- The Washington Times - Thursday, June 19, 2014

Senate Republicans will shine a spotlight on Obamacare’s early stumbles Thursday with a report that divulges new details about warning signs that surfaced before HealthCare.gov’s failed launch.

The report collects congressional testimony and inter-agency emails to portray the Obama administration as rudderless and ignorant of red flags raised by outside experts and auditors who scrutinized the federal website that linked consumers in 36 states with private health plans.

“Both metaphorically and factually, the website was designed to be the public face of President Obama’s signature achievement,” the report says. “However, the Obama administration failed to task any one individual or entity within [the Health and Human Services Department] or [the Center for Medicare and Medicaid Services] with ensuring the success of the public face of Obamacare.”

Limited testing and warnings from McKinsey and Company’s consultants are well-documented parts of theHealthCare.gov narrative, but the new report reveals that auditors from TurningPoint Global Solutions studied the project from September 2012 to September 2013 and found “technical and managerial concerns that ultimately were key factors in the failure of the website.”

The report says a small group of officials at CMS read TurningPoint’s concerns about the project’s cloud computing capabilities and poor communication among project managers, yet did not report them up to senior leadership.

As late as September — weeks before the website’s launch — TurningPoint said there were more than 500 “critical” flaws in the portal’s code, according to the Republicans’ timeline of events.

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Sens. Orrin Hatch of Utah and Chuck Grassley of Iowa, respectively the ranking member and former chairman of the Senate Finance Committee, plan to release the document Thursday, a copy of which was obtained by The Washington Times.

Aides said there was no specific reason for the timing of the release, other than the report’s completion.

“The Administration looked the other way on problems, even when the independent contractor hired to monitor the project was waving red flags, pointing to likely failure,” Mr. Grassley said. “This website wasn’t a ‘Field of Dreams’ fantasy where you hope for the best and everything works out because it’s a movie. This involved taxpayer money and website users who wasted their time on something that wasn’t working.”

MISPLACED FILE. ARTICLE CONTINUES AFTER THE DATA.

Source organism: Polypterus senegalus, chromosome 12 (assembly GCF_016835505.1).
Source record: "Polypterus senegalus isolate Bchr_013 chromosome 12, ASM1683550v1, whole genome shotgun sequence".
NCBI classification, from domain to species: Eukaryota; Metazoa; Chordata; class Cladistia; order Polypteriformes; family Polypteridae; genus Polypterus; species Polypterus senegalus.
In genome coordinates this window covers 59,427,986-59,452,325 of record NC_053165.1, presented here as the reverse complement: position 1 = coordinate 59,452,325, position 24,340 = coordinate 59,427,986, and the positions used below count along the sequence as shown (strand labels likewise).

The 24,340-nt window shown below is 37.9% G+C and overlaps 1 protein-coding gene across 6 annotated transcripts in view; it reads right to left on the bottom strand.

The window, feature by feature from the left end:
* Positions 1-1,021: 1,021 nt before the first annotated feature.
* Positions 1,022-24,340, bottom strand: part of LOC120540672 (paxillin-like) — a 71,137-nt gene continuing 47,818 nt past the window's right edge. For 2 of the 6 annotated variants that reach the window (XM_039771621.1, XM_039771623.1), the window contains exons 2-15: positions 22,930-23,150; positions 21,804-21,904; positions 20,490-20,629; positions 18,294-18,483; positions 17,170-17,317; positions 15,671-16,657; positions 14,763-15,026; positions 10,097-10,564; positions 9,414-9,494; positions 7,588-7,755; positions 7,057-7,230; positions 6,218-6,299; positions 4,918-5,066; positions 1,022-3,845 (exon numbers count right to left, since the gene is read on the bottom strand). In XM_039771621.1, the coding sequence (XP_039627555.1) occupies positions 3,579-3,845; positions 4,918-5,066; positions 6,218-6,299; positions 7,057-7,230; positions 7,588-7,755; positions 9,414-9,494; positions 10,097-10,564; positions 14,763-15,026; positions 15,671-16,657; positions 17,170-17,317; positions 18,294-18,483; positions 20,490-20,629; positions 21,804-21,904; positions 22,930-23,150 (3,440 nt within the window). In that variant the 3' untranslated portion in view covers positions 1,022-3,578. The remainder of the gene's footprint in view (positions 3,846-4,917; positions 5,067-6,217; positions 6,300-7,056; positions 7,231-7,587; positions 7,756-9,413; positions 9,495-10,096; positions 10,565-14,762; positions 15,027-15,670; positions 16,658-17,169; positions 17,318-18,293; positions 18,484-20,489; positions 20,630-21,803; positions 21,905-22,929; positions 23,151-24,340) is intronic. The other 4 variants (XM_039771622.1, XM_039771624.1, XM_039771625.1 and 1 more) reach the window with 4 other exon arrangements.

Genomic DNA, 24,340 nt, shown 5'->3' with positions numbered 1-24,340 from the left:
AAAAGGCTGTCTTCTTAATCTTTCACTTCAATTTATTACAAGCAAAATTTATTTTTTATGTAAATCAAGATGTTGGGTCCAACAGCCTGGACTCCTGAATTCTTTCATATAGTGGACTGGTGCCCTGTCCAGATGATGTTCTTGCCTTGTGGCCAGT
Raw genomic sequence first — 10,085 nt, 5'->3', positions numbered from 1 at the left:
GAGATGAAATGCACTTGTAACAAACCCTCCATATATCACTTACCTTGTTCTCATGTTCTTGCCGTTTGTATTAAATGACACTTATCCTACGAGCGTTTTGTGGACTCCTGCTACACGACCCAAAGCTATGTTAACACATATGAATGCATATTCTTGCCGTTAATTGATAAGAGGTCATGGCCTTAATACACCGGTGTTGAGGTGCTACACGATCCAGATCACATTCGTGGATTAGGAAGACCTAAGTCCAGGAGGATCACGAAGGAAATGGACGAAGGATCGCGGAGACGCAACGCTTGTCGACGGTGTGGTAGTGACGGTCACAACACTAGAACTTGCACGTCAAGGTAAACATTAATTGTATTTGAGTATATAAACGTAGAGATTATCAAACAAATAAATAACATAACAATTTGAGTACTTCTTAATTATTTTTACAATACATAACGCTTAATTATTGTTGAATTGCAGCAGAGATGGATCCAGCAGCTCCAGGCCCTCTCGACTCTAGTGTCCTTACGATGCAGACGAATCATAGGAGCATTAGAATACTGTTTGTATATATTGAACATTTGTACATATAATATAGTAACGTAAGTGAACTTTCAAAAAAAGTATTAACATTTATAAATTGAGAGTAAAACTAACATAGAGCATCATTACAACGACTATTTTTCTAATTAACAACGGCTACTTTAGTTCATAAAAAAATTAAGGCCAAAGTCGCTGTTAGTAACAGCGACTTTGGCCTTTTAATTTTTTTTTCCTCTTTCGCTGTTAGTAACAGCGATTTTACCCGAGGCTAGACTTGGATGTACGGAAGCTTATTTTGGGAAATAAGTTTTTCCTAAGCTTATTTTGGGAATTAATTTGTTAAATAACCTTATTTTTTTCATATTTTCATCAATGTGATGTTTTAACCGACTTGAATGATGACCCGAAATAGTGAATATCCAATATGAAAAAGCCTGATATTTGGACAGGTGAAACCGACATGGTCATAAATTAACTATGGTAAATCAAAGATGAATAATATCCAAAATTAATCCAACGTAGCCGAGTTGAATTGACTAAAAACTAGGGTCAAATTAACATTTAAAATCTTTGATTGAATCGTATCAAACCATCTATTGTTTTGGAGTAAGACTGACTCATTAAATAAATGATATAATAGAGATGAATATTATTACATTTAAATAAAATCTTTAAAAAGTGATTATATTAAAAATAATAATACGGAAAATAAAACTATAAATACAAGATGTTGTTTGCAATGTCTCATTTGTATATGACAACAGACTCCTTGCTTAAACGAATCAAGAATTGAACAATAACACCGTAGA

The Obama administration has taken responsibility for the flawed rollout of the federal portal. Since then, the White House has pointed to the millions of customers who gained insurance after a full-court press to save the federal website late last year.

Administration officials say they’re learning from past mistakes as they prepare for the 2015 enrollment period this fall.

“It’s well known that we faced challenges during the launch of healthcare.gov,” CMS spokesman Aaron Albright said. “As it has been widely reported, we didn’t anticipate the levels of difficulty that we ultimately faced. We immediately worked to fix the issues and developed new management processes, and exceeded many independent predictions with more than 8 million consumers signing up for private insurance coverage.”

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HealthCare.gov served states that did not set up their own marketplaces for the overhaul’s first enrollment period from September to mid-April.

The website crashed after its launch due to capacity and software glitches, prompting a tech-rescue effort that lasted until early December.

Its early fumbles belied the White House’s promises the website would be as easy to use as Amazon.com.

“Right up until the night before the launch, officials, including [former HHS Secretary Kathleen Sebelius], repeatedly touted that the website would enable users to obtain health insurance quickly and easily,” the Republican report says. “Nevertheless, the breakdown was not a surprise to dozens of high level officials within CMS and HHS, nor to hundreds of individuals working for the contractors who had developed the code for the website.”

As of February 2014, the administration had spent $834 million on developing the website, and will spend more to support the federal marketplace in fiscal 2014, according to the report.

“This is a staggering amount of taxpayer funds to enroll a few million people,” it says. “In addition to the waste and inefficiency, the people forced to use the website had to waste time and effort dealing with a dysfunctional system.”

• Tom Howell Jr. can be reached at thowell@washingtontimes.com.

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